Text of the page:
RIP Don Draper: This Technology Stock Is Upending Madison Avenue
Jon Hamm (left) as Don Draper, and John Slattery (right), as Roger Sterling on "Mad Men."

When Don Draper of the TV show Mad Men roamed the hallways of Madison Avenue, the number of opportunities for businesses to connect with customers was a fraction of what we have today.

Measurements such as share of voice were easy when looking for brand mentions on billboards, radio or television or in magazines and newspapers. Now, the number of possible measurements is staggering, opening investment opportunities for those who know where to look.

One company that is in the vanguard of digital-advertising measurement is Criteo (CRTO) . It is an exciting mid-capitalization player with sustainable earnings growth momentum in a bull market that appears to be running out of gas.

To grasp the expansion of digital advertising, just consider the explosive growth of applications, most of them with advertising or social-media components.

On New Year's Day, Apple smashed app records. Jan. 1 was the Apple App Store's busiest day ever, generating $240 million. Last year, app developers earned $20 billion, a year-over-year increase of 40%.

As of today, about 2.2 million apps are available in the Apple App store.

Today, Draper would be lying on his couch with an ice pack on his head trying to make sense of the myriad ways businesses can engage customers. For him, measuring column inches or radio and television airtime were easy ways to assess the share of a brand's voice, but this leaves little for subjective interpretation.

The Internet is more complex and pervasive than "old media."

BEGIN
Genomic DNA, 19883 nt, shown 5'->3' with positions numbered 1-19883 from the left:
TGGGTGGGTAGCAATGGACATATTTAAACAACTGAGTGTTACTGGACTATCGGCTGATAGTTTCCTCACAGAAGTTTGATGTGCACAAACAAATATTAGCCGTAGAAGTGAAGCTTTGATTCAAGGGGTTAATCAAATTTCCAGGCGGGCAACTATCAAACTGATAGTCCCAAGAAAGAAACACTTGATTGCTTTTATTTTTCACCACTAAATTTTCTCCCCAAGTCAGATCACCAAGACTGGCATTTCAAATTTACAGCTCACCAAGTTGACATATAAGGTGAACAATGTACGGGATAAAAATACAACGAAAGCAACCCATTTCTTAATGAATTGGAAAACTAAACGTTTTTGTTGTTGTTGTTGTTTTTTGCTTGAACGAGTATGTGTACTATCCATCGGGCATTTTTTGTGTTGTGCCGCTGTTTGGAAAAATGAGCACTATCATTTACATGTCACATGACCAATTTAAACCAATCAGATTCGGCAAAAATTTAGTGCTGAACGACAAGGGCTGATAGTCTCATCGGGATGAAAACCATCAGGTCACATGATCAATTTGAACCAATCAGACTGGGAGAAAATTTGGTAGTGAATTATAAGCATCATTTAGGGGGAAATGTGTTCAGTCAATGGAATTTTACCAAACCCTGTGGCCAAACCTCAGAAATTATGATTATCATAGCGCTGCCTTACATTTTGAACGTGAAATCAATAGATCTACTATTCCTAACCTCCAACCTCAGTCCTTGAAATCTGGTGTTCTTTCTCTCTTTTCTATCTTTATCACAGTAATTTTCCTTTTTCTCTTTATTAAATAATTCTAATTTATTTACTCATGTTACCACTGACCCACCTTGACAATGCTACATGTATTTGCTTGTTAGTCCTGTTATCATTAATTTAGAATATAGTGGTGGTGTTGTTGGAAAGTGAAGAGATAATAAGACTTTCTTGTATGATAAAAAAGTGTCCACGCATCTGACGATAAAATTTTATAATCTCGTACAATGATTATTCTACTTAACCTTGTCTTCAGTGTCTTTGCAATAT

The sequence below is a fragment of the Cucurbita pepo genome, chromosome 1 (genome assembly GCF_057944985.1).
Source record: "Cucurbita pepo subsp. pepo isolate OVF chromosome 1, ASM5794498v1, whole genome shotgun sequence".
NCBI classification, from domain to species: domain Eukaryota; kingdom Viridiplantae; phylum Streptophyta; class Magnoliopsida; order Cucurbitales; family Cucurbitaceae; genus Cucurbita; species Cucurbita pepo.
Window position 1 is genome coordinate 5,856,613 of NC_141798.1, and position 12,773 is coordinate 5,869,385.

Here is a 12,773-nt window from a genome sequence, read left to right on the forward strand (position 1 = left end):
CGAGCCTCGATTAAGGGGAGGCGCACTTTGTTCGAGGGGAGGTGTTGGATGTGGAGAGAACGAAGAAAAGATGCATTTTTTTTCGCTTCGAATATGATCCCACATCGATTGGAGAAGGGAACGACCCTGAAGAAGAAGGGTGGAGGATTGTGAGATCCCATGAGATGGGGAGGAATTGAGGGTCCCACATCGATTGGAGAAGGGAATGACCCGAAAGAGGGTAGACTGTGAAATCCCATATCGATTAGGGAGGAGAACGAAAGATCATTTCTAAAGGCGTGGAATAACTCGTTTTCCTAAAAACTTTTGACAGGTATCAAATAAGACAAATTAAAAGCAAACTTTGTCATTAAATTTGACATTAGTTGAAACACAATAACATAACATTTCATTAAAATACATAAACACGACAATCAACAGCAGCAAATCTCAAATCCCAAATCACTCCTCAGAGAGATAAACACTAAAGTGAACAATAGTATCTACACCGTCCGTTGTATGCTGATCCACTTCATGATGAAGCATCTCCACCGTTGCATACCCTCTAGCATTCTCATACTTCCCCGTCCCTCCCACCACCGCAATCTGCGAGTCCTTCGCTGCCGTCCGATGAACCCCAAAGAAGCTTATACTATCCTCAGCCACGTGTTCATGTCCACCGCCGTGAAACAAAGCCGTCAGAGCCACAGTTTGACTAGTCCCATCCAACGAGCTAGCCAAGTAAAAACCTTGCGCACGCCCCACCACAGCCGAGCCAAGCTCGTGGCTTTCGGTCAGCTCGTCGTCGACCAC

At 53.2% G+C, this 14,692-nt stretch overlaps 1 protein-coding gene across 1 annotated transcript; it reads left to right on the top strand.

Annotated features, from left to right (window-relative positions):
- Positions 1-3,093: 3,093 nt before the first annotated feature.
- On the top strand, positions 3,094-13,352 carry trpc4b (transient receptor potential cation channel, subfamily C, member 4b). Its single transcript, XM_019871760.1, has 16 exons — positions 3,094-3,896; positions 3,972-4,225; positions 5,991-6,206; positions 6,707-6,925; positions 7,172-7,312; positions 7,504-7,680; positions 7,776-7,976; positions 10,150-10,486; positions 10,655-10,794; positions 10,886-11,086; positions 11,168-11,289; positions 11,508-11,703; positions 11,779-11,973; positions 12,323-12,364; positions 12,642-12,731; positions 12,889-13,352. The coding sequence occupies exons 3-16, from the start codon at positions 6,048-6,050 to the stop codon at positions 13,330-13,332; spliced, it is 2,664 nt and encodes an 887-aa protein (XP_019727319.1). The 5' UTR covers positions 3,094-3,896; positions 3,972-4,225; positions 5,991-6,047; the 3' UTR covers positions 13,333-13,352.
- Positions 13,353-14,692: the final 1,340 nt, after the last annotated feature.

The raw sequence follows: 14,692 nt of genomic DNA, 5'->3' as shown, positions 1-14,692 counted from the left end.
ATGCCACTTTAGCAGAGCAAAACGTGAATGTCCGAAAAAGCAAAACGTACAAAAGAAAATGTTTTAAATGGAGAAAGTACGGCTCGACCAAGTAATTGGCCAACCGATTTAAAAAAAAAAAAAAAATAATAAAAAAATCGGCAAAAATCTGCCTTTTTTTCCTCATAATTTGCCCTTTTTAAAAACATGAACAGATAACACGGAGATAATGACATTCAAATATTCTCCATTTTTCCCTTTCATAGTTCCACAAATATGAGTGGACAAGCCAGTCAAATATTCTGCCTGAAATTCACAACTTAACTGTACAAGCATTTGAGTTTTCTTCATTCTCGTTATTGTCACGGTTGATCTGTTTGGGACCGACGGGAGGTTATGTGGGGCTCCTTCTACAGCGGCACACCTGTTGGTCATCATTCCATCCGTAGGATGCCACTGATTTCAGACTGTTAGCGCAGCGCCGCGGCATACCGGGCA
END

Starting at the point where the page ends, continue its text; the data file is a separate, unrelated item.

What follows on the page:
That is why investors should consider Criteo, which controls proprietary ad-targeting technology that functions on any platform, whether it is a desktop computer, laptop, smartphone or tablet.

Criteo's technology can re-target online ads with pinpoint precision, predicated on a consumer's buying habits, demographic profile, expressed interests and online surfing history.

This technology is more than just a means for Internet giants such as Alphabet's Google, Facebook, Verizon Communications and Yahoo! to increase revenue. It is a lasting transformation in the way that companies do business online.

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With a market cap of $2.86 billion, France-based Criteo occupies the mid-cap "sweet spot," offering more room for growth than the mega-caps but large enough to ride out the ups and downs -- and shake-outs -- of its volatile sector.

Criteo's campaigns include algorithms that customize advertisements to user interest by determining the specific products and services to include in the advertisement; algorithms that predict the probability and nature of a user's engagement with a given advertisement; and a bidding engine for executing campaigns based on goals set by clients.

The company also collects information about the interaction of users with its clients' digital properties. With these data, the company creates solutions that allow online businesses to follow up with visitors who have left the website without making a purchase.

Through the deployment of personalized banners, Criteo attempts to drive potential customers back to the client's website.

Founded in 2005, Criteo went public in 2013, and it is already the global leader in digital performance display advertising, with clients in a wide variety of industries.

Criteo's earnings momentum bodes well for shareholders.

According to the consensus analyst estimate, the company is on track to post earnings growth of 27.9% for the fourth quarter; 37.1% this year; 25.5% next year; and 20% over the next five years on an annualized basis.

And yet the stock trades at a reasonable valuation. Criteo's trailing 12-month price-earning ratio is 35.33, compared with the staggeringly high trailing P/E of 333.6 for the industry of Internet software and services.

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John Persinos is an analyst and editor with Investing Daily. At the time of publication, he owned stock in AAPL.

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